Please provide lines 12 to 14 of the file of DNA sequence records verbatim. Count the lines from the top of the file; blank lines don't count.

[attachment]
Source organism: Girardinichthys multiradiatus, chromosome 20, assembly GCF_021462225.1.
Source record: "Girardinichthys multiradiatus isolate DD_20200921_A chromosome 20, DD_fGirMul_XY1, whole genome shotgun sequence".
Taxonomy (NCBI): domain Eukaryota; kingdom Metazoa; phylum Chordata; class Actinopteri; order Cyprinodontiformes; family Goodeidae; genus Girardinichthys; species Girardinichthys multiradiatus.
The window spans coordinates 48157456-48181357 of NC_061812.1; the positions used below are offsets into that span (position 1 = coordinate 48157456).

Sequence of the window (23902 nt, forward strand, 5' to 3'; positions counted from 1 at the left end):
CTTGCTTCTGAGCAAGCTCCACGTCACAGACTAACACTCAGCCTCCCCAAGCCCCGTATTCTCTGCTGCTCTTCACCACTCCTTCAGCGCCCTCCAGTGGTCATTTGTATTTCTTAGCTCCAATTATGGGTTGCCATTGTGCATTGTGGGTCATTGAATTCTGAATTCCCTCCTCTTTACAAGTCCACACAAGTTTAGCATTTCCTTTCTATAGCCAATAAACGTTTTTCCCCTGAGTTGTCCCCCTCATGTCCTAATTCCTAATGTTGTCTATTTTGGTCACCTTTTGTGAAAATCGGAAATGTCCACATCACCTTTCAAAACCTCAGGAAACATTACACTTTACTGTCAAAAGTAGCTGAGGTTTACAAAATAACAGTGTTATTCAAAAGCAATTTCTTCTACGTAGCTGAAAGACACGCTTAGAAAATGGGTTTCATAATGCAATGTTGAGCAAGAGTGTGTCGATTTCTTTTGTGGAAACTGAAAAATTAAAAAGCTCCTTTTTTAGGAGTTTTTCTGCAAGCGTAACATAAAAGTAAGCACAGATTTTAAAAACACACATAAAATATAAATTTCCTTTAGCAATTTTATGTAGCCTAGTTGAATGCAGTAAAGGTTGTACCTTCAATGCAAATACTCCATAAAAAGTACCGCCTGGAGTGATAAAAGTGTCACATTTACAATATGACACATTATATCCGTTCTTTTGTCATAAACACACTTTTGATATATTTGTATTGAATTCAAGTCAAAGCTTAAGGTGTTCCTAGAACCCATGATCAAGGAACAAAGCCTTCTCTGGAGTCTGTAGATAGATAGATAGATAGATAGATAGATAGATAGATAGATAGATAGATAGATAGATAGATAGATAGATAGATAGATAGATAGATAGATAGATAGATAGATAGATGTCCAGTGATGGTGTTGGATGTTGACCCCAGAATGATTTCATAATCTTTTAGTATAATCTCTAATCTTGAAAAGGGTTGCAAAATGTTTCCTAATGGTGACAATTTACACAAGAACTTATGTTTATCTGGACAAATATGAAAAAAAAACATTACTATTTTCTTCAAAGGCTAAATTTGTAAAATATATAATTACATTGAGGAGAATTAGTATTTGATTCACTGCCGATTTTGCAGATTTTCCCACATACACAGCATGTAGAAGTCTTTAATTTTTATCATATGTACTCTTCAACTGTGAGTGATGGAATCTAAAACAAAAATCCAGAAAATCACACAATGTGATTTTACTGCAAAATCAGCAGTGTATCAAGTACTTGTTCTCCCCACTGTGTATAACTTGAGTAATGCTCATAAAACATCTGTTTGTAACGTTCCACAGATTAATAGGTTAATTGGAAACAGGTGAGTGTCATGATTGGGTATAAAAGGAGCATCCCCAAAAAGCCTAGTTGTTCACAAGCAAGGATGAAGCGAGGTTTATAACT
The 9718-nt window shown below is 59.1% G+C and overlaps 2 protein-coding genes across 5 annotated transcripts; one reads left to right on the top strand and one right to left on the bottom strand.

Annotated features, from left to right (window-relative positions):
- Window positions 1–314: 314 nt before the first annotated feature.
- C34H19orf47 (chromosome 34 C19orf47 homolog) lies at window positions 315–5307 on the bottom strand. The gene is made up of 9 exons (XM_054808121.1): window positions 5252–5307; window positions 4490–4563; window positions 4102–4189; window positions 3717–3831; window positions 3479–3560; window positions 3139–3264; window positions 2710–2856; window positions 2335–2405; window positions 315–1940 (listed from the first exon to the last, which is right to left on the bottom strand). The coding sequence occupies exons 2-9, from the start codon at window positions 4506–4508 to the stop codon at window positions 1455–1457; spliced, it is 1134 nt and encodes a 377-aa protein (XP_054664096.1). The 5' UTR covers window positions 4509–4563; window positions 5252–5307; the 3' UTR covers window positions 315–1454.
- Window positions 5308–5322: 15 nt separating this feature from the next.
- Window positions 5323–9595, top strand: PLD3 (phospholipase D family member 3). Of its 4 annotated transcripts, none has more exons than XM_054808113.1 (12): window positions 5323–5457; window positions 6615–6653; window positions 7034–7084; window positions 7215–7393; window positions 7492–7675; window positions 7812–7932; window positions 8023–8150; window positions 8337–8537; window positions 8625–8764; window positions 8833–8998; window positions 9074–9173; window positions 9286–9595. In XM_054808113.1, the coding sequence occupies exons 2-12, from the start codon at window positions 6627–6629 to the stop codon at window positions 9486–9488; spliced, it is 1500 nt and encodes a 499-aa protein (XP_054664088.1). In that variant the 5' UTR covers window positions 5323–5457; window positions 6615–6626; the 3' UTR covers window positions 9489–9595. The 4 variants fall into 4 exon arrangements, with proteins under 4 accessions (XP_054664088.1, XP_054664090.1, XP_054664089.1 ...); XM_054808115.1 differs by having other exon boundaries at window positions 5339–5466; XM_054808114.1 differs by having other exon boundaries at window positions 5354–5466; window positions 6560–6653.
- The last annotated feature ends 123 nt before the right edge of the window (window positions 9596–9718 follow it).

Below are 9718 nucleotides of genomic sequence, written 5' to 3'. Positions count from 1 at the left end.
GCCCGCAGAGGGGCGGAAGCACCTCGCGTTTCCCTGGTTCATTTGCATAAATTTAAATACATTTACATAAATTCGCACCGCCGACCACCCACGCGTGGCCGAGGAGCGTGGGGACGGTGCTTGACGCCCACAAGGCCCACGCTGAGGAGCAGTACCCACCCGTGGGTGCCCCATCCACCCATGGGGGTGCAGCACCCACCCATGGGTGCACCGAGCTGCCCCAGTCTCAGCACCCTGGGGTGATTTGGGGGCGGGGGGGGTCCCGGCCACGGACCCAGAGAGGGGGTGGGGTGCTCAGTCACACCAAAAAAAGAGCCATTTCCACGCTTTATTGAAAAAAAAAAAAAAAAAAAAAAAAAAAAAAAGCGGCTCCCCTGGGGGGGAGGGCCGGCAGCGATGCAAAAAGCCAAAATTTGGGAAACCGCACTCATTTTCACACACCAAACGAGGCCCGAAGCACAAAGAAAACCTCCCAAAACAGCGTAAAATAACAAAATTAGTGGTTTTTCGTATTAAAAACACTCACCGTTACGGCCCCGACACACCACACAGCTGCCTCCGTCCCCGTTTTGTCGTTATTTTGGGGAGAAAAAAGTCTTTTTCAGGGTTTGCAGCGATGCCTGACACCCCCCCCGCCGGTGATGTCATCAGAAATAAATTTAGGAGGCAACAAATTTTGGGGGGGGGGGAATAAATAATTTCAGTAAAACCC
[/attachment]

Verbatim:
- Window positions 5323–9595, top strand: PLD3 (phospholipase D family member 3). Of its 4 annotated transcripts, none has more exons than XM_054808113.1 (12): window positions 5323–5457; window positions 6615–6653; window positions 7034–7084; window positions 7215–7393; window positions 7492–7675; window positions 7812–7932; window positions 8023–8150; window positions 8337–8537; window positions 8625–8764; window positions 8833–8998; window positions 9074–9173; window positions 9286–9595. In XM_054808113.1, the coding sequence occupies exons 2-12, from the start codon at window positions 6627–6629 to the stop codon at window positions 9486–9488; spliced, it is 1500 nt and encodes a 499-aa protein (XP_054664088.1). In that variant the 5' UTR covers window positions 5323–5457; window positions 6615–6626; the 3' UTR covers window positions 9489–9595. The 4 variants fall into 4 exon arrangements, with proteins under 4 accessions (XP_054664088.1, XP_054664090.1, XP_054664089.1 ...); XM_054808115.1 differs by having other exon boundaries at window positions 5339–5466; XM_054808114.1 differs by having other exon boundaries at window positions 5354–5466; window positions 6560–6653.
- The last annotated feature ends 123 nt before the right edge of the window (window positions 9596–9718 follow it).

Below are 9718 nucleotides of genomic sequence, written 5' to 3'. Positions count from 1 at the left end.